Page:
Would Danny Willett have done a better job?

Such is the enormity of the occasion that for a number of weeks now Darren Clarke would have been silently praying he would only have to play two rookies in the opening foursomes series of matches in the 41st Ryder Cup.

Would Danny Willett have done a better job?

Why? Because Clarke knows foursomes golf is by far the most difficult of all of the three disciplines played this week. It offers no respite to a team if one player is off-form or nervous, so while outwardly confident in the ability of all of his players, it was not too surprising to see Clarke eventually selected the proven partnerships of Stenson/Rose and Garcia/Kaymer, while he gambled more in hope than anything else with the selections of McIlroy/Sullivan and Westwood/Pieters.

For 10-time Ryder Cupper Westwood, this is by now a very familiar role, having already helped the likes of Kaymer, Jamie Donaldson and Nicolas Colsaerts settle into the European Team before shepherding them around the course on the morning of their Ryder Cup debuts As a Ryder Cup partner, who has been there and done all of that before, Westwood is credited continuously for his leadership and his calming influence both on the course and in the team room but as we saw in yesterday’s round he can not perform miracles, especially with a rookie like Pieters who was quite simply too intimidated to play his own game.

Experience means something in the Ryder Cup so it begs the question as to whether Danny Willett would have been a better choice for the opening foursomes with Westwood? On form, you would think so, as he has more big game temperament but perhaps we will only fully understand in time the real impact of his brother Pete’s negative article (about US galleries) on him, his teammates and this selection.

Rory McIlroy was the other man tasked with the responsibility of shouldering a rookie yesterday. But where Thomas Pieters’ body language at the photo shoot on the first tee box suggested absolute fear, Andy Sullivan’s oozed confidence.

Rory’s obvious faith and belief in him had the desired effect. He was visibly comfortable with his surroundings - even smiling while recognising family members in the crowd and if there were nerves then they too were fully shed after his very impressive opening tee shot, which split the fairway. However, the pair were guilty of dropping too many silly holes at key points in the round. On the American side, I was impressed with the balance of the US morning pairings. The Spieth/Reed and Johnson/Kuchar pairings were particularly strong while you always felt the US could squeeze something out of the other two (Fowler/Mickelson) and (Johnson/Walker).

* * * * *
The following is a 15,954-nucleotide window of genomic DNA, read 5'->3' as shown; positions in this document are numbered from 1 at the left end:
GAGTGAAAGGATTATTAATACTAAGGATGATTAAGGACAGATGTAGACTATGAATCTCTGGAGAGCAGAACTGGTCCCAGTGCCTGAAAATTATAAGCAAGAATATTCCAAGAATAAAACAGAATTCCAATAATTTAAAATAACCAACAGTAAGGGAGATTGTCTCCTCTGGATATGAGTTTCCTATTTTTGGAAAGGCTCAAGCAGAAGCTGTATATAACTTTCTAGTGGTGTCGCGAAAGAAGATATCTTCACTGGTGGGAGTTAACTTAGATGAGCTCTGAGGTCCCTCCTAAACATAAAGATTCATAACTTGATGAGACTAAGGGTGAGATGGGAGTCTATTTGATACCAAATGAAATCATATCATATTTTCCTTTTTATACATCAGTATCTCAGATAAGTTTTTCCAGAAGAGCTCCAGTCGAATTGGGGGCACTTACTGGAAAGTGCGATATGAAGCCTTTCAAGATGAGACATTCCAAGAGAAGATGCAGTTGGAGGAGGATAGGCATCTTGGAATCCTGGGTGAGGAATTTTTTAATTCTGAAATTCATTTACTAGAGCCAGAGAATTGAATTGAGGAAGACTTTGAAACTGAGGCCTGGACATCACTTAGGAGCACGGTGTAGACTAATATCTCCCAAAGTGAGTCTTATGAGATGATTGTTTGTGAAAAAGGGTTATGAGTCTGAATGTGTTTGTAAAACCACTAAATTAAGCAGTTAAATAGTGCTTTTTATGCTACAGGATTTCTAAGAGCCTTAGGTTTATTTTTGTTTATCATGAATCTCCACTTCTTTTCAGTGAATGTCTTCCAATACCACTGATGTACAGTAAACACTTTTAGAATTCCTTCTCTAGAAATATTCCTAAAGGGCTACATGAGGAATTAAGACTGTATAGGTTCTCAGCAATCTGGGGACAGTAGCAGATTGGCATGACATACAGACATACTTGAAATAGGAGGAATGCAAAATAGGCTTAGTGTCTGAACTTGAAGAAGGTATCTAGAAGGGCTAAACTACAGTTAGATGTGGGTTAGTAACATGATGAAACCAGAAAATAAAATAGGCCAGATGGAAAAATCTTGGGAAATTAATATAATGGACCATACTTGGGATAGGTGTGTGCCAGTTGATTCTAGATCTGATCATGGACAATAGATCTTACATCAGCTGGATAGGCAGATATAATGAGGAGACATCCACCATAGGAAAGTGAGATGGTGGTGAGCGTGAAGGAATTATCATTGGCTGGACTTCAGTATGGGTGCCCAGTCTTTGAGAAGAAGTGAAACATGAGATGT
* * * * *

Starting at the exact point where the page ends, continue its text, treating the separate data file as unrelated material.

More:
One American I was particularly impressed with in the morning session was Patrick Reed. Tasked with leading out the first US pairing with Jordan Spieth, his composure and accuracy all morning was quite phenomenal, something that shouldn’t be too surprising given that he has been soaking up advice all week from his boyhood idol Tiger Woods, who has been overseeing his pod. Not that he needs much advice. Although poles apart, in terms of their swings (Reed’s is uncomplicated), the way his mind works on the course is very similar to Tiger in his prime.

Playing with all the confidence in the world, I now fully expect him to play all five matches for the US team this week and to be a key contributor to their final points tally.

Losing the opening session four-zero represents a very poor return for the European Team - but the show goes on and the challenge now is for Europe to build momentum so a confident American team don’t become rampant.

From Davis Love’s point of view, the US Team are in control of their own destiny but Clarke, whose worst nightmare was realised yesterday, must find the leadership to instil the necessary belief and motivation amongst his players to get back into this match one game at a time.

At the very least, they have to make the US team work much, much harder!

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